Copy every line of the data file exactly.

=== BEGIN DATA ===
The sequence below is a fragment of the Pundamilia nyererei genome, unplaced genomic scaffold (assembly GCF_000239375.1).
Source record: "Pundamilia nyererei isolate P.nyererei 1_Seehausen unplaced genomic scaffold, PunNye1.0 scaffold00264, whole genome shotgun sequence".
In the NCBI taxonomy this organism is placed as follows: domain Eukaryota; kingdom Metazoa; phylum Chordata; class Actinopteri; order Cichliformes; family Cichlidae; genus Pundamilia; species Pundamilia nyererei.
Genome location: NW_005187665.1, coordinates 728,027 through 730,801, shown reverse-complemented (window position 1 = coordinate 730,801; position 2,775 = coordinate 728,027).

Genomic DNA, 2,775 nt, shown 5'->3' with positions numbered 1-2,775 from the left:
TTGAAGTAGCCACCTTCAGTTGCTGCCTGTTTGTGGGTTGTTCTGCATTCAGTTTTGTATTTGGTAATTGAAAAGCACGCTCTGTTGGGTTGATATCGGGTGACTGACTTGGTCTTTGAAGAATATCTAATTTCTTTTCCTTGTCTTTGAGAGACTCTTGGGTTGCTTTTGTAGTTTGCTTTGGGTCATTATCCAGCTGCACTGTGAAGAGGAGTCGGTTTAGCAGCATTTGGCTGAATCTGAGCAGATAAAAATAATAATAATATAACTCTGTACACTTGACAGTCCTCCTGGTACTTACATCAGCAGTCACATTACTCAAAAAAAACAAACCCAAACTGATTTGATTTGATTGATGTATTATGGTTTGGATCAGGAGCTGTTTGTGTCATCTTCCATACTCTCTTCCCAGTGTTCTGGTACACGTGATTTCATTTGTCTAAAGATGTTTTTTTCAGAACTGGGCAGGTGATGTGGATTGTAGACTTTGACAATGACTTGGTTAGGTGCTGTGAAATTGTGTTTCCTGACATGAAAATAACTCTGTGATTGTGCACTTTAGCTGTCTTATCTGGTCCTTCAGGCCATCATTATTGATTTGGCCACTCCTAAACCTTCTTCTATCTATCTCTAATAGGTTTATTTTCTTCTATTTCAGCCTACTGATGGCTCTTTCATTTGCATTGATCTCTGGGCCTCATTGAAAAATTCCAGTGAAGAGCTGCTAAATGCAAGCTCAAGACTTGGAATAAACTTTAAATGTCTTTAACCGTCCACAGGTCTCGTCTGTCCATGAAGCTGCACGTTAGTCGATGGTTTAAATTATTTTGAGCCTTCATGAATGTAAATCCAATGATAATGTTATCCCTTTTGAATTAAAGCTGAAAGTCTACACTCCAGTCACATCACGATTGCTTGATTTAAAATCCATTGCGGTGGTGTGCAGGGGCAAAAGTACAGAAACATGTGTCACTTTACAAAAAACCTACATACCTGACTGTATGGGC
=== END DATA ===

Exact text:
The sequence below is a fragment of the Pundamilia nyererei genome, unplaced genomic scaffold (assembly GCF_000239375.1).
Source record: "Pundamilia nyererei isolate P.nyererei 1_Seehausen unplaced genomic scaffold, PunNye1.0 scaffold00264, whole genome shotgun sequence".
In the NCBI taxonomy this organism is placed as follows: domain Eukaryota; kingdom Metazoa; phylum Chordata; class Actinopteri; order Cichliformes; family Cichlidae; genus Pundamilia; species Pundamilia nyererei.
Genome location: NW_005187665.1, coordinates 728,027 through 730,801, shown reverse-complemented (window position 1 = coordinate 730,801; position 2,775 = coordinate 728,027).

Genomic DNA, 2,775 nt, shown 5'->3' with positions numbered 1-2,775 from the left:
TTGAAGTAGCCACCTTCAGTTGCTGCCTGTTTGTGGGTTGTTCTGCATTCAGTTTTGTATTTGGTAATTGAAAAGCACGCTCTGTTGGGTTGATATCGGGTGACTGACTTGGTCTTTGAAGAATATCTAATTTCTTTTCCTTGTCTTTGAGAGACTCTTGGGTTGCTTTTGTAGTTTGCTTTGGGTCATTATCCAGCTGCACTGTGAAGAGGAGTCGGTTTAGCAGCATTTGGCTGAATCTGAGCAGATAAAAATAATAATAATATAACTCTGTACACTTGACAGTCCTCCTGGTACTTACATCAGCAGTCACATTACTCAAAAAAAACAAACCCAAACTGATTTGATTTGATTGATGTATTATGGTTTGGATCAGGAGCTGTTTGTGTCATCTTCCATACTCTCTTCCCAGTGTTCTGGTACACGTGATTTCATTTGTCTAAAGATGTTTTTTTCAGAACTGGGCAGGTGATGTGGATTGTAGACTTTGACAATGACTTGGTTAGGTGCTGTGAAATTGTGTTTCCTGACATGAAAATAACTCTGTGATTGTGCACTTTAGCTGTCTTATCTGGTCCTTCAGGCCATCATTATTGATTTGGCCACTCCTAAACCTTCTTCTATCTATCTCTAATAGGTTTATTTTCTTCTATTTCAGCCTACTGATGGCTCTTTCATTTGCATTGATCTCTGGGCCTCATTGAAAAATTCCAGTGAAGAGCTGCTAAATGCAAGCTCAAGACTTGGAATAAACTTTAAATGTCTTTAACCGTCCACAGGTCTCGTCTGTCCATGAAGCTGCACGTTAGTCGATGGTTTAAATTATTTTGAGCCTTCATGAATGTAAATCCAATGATAATGTTATCCCTTTTGAATTAAAGCTGAAAGTCTACACTCCAGTCACATCACGATTGCTTGATTTAAAATCCATTGCGGTGGTGTGCAGGGGCAAAAGTACAGAAACATGTGTCACTTTACAAAAAACCTACATACCTGACTGTATGGGC